2.  Infertility is a medical problem. Approximately 30% of infertility is due to a female factor and 30% is due to a male factor. In the balance of the cases, infertility results from problems in both partners or the cause of the infertility cannot be explained. (Information taken from here.) 

3. Infertility will affect 1 in 8 couples. That means you, or someone you know, will likely battle with infertility. 

4. People struggling with infertility want your support, not your advice. If they have been struggling for any length of time, they've heard standing on your head after sex will get you knocked up (and have probably tried it). They have also heard enough stories of your mother's friend's hairdresser getting pregnant after trying X, Y or Z. What they really want to hear is "I'm here for you," "Is there anything I can do to help?" and "I'm here if you need to vent, need a hug, or need a really strong drink." 

5. Many women going through infertility have a hard time attending baby related events. There's a common term used in the IF community of "depressed happiness," when you hear of another pregnancy, or get another shower invitation. It's a strange emotion of feeling absolutely elated for your friend/relative, while feeling like it's never going to happen for you. Many women find baby showers a stab to the heart, and while they want to be there to support you, they cannot handle hours of cooing over tiny baby clothes and warding off questions of "when will it be your turn?"
If your friend politely declines your baby themed event, please don't be upset with her. Unless you are aware of her treatments, you never know if she's just had yet another failed cycle, a miscarriage, or the blow of learning she'll need IVF just to have the chance to conceive. She may send a present through the mail, with another attendee, or want to celebrate privately with you. While it is your chance to celebrate, be aware of her emotions. 

6. Infertility is expensive. My husband and I were lucky to "only" need ovulation medications to conceive which are on the low end of the price scale. We were also lucky to have many of our ultrasounds and blood work covered by insurance, but not everyone has that luxury. I have heard so many stories of women taking out loans, emptying their savings, or borrowing from relatives just to have the chance to conceive. Remember, treatments are not a cure for infertility. Treatments are just the way to give the couple their best chance of conceiving. Success rates depend on so many things (age, diagnosis, etc.) but typically IVF only has a 50-60% chance of working.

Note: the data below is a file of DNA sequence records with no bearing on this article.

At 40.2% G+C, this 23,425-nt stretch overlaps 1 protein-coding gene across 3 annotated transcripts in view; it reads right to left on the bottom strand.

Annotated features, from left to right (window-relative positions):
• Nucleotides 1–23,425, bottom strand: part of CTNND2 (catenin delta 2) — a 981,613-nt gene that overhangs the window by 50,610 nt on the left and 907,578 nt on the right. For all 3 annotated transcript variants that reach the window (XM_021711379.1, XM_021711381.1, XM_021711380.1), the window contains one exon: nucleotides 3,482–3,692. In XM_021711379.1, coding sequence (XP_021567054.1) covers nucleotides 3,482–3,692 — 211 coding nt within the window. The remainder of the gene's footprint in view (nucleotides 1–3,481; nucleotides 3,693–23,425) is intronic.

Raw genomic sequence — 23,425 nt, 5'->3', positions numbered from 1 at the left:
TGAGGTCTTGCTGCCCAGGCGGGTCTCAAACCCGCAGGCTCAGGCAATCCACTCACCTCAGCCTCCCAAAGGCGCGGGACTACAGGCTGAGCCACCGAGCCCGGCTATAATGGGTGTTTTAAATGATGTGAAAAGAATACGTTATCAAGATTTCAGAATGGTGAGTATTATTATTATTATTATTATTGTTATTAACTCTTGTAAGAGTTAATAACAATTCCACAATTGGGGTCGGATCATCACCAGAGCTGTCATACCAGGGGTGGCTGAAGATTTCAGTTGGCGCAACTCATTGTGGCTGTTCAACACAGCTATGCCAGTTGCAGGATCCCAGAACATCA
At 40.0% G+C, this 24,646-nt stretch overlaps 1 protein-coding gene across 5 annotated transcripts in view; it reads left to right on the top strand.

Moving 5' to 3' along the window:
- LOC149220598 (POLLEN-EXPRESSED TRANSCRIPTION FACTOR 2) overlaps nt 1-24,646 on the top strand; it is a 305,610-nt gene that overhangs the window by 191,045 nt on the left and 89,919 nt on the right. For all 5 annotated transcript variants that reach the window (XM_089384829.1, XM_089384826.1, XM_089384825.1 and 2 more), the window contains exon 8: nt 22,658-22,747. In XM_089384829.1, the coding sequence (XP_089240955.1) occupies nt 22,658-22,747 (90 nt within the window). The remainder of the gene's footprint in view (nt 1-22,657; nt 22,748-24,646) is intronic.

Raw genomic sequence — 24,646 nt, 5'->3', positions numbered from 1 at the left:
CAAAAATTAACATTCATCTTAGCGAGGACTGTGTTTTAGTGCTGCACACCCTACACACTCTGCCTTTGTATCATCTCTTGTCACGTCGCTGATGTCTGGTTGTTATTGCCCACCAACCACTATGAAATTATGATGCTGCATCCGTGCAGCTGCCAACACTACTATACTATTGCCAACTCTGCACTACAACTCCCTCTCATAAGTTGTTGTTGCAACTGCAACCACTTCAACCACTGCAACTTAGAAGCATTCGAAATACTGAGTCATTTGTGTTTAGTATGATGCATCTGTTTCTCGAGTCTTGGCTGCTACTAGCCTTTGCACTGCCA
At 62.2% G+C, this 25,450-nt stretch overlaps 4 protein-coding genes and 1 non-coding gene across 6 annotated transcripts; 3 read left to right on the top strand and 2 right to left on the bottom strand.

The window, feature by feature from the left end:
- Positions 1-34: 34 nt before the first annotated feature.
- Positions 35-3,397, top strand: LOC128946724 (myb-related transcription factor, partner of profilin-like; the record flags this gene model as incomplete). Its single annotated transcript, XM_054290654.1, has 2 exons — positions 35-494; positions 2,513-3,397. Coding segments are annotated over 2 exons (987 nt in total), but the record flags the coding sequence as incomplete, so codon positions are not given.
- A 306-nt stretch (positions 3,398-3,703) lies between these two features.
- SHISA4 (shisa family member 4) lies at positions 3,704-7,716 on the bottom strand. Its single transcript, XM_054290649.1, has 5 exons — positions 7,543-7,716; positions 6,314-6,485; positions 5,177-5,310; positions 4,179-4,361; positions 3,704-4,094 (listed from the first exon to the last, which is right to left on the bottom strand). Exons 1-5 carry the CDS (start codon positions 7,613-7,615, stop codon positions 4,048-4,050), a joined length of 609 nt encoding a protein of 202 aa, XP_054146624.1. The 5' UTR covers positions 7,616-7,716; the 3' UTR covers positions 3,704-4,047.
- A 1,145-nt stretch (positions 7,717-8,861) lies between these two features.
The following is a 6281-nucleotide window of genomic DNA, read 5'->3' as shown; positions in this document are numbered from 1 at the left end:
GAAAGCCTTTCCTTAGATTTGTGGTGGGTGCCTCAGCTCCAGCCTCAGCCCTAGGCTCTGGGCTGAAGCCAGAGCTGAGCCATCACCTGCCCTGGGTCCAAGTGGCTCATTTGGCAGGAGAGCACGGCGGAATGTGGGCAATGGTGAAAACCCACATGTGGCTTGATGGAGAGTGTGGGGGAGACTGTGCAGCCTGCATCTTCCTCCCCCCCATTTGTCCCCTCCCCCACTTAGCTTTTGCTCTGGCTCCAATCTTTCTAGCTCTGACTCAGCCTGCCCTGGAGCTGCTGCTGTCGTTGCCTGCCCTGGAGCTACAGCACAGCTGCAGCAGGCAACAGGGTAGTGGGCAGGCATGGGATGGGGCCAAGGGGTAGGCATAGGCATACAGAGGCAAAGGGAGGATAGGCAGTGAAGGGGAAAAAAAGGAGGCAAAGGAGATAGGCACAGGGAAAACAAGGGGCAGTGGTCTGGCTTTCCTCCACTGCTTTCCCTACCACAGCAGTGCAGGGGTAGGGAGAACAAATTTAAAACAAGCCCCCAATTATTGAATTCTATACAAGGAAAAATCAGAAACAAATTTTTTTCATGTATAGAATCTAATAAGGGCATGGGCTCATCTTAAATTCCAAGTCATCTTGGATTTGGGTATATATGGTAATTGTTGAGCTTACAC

7. There are ways for you to help. You can write letters to your government, asking for mandated infertility coverage in your state. If you know your friend is struggling with paying for treatments, approach her about the possibility of having a fundraiser. (Note: please approach her before doing any sort of public fundraiser. Some women are very private about their journeys and do not want their community to know.) If you know she's just had a failed cycle, take her out for a drink, or to a movie, something to get her mind off of her loss. Purchase gifts from Etsy shops that are raising funds for treatments (So Damn Charming is an example.) And, as always, let her know that you're there for her in whatever way she needs you to be.

Aislinn is a Missouri girl living in Mississippi due to her husband's job. She works in an art gallery, and has two cats, Mika and Carbon.


  1. Thanks so much for sharing this, Jennifer. I am so touched by this blogging community, and also by the brave ladies willing to share their infertility journey. And I have to apologize because I haven't been following your blog since I transitioned over to Bloglovin. Changing that right now. :)

  2. Great post - and when I got pregnant and we had our first child, I wondered if I was too much of an outsider to represent the infertility community - but we're not. In a lot of ways, we might be able to talk about the experience in more depth, or more openly, since we aren't in the midst of the emotional and physical drain the process produces.